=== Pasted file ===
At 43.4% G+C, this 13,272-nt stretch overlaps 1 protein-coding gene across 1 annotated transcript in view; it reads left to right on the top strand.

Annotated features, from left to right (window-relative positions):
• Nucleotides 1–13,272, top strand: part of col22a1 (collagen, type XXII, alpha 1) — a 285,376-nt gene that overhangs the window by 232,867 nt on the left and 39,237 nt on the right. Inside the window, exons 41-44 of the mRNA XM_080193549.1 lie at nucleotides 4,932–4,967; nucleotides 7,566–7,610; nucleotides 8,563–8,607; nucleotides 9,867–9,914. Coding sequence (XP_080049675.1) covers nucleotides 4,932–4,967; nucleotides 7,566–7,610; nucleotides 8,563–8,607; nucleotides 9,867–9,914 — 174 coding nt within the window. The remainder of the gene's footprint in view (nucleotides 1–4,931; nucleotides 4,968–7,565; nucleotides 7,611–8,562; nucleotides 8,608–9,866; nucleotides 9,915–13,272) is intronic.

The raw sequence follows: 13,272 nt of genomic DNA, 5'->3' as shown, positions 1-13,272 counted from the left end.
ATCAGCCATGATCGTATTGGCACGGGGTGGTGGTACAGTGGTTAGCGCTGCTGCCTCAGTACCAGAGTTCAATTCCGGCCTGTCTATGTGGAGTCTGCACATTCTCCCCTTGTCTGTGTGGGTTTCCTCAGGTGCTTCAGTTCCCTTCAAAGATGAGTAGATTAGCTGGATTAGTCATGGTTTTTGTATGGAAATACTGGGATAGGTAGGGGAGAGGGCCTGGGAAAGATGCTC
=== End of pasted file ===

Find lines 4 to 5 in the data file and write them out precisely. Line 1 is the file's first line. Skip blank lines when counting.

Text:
The raw sequence follows: 13,272 nt of genomic DNA, 5'->3' as shown, positions 1-13,272 counted from the left end.
ATCAGCCATGATCGTATTGGCACGGGGTGGTGGTACAGTGGTTAGCGCTGCTGCCTCAGTACCAGAGTTCAATTCCGGCCTGTCTATGTGGAGTCTGCACATTCTCCCCTTGTCTGTGTGGGTTTCCTCAGGTGCTTCAGTTCCCTTCAAAGATGAGTAGATTAGCTGGATTAGTCATGGTTTTTGTATGGAAATACTGGGATAGGTAGGGGAGAGGGCCTGGGAAAGATGCTC